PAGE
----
ROME — In what has become a vintage touch of his pastoral style, Pope Francis once again celebrated the Holy Thursday Mass of the Last Supper at a prison, where he washed the feet of 12 inmates, men and women, from Nigeria, Congo, Ecuador, Brazil, and Italy — as well as one toddler.
“Jesus never tires of loving,” Francis told the 300 inmates gathered in the chapel of Rome’s Rebibbia prison, famed as the place where Pope St. John Paul II visited in 1983 to forgive his attempted assassin, Mehmet Ali Agca.
“He loves each one of us, to the point that he gave his life for us,” Francis said on Thursday. “Jesus never tires of loving, forgiving, embracing us.”
The pontiff quoted a passage from the Gospel that says God remembers and loves “even those forgotten by their mothers.”
Before entering the chapel, the pontiff greeted 150 of the 2,100 men and women held in the detention center located on the outskirts of Rome. Among the prisoners gathered in the Church of Our Father were 15 mothers with their children.
Most of those taking part had tears in their eyes during the ceremony.
“I’ll wash the feet of 12 of your brothers and sisters who represent all of you here today,” Francis said, after explaining that the rite commemorates the example of Jesus who washed the feet of his apostles on Holy Thursday, ahead of his death on the Cross the next day.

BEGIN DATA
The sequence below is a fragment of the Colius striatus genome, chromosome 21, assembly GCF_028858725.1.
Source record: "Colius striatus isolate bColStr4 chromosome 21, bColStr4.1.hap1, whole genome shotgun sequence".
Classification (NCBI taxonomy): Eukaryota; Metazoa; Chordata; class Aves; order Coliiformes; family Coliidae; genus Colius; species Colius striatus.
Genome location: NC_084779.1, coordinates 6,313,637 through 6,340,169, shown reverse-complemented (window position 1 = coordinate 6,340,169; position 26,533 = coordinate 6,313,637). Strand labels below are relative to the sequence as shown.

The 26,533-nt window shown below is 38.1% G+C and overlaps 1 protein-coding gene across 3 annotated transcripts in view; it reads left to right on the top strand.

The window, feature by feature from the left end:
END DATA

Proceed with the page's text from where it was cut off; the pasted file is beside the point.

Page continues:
“The love that Jesus has for us is so big,” the pope said, “that he became a slave to serve us, to take care of us, to purify us.”
“I, too, have the need to be cleansed by the Lord, so please, during this Mass, pray for me, so that God cleans my dirt, so that I, too, can be your slave, at the service of the people, as Jesus was,” Francis said.
The Argentinian pontiff is fond of choosing a non-traditional setting to perform this gesture of service.
On the first Holy Thursday after his election as pope, Francis washed the feet of 12 young people, not all of them Catholic, while he celebrated Mass at Rome’s juvenile detention center Casal del Marmo.
In 2014, Francis visited the center “Don Gnocchi” for the elderly and disabled. On that occasion, the participants in the foot-washing ritual ranged in age from 16 to 86, and several were in wheelchairs with their feet swollen or disfigured.
While he was still archbishop of Buenos Aires, then-Cardinal Jorge Mario Bergoglio used to celebrate Holy Thursday Mass outside of the local cathedral, choosing to do so instead in detention centers, hospitals, hospices, and rehabilitation centers for drug addicts.
Francis isn’t the first pope to celebrate a Mass at a prison; Benedict XVI, for example, did so in 2007. He is, however, the first one in modern history to celebrate a Holy Thursday liturgy outside either St. Peter’s Basilica or the Basilica of St. John Lateran.
The fact that Francis once again included women in the ritual may stir new umbrage among tradition-minded Catholics, who point out that Church rules technically specify that only men should take part because Jesus’s disciples on Holy Thursday were all male.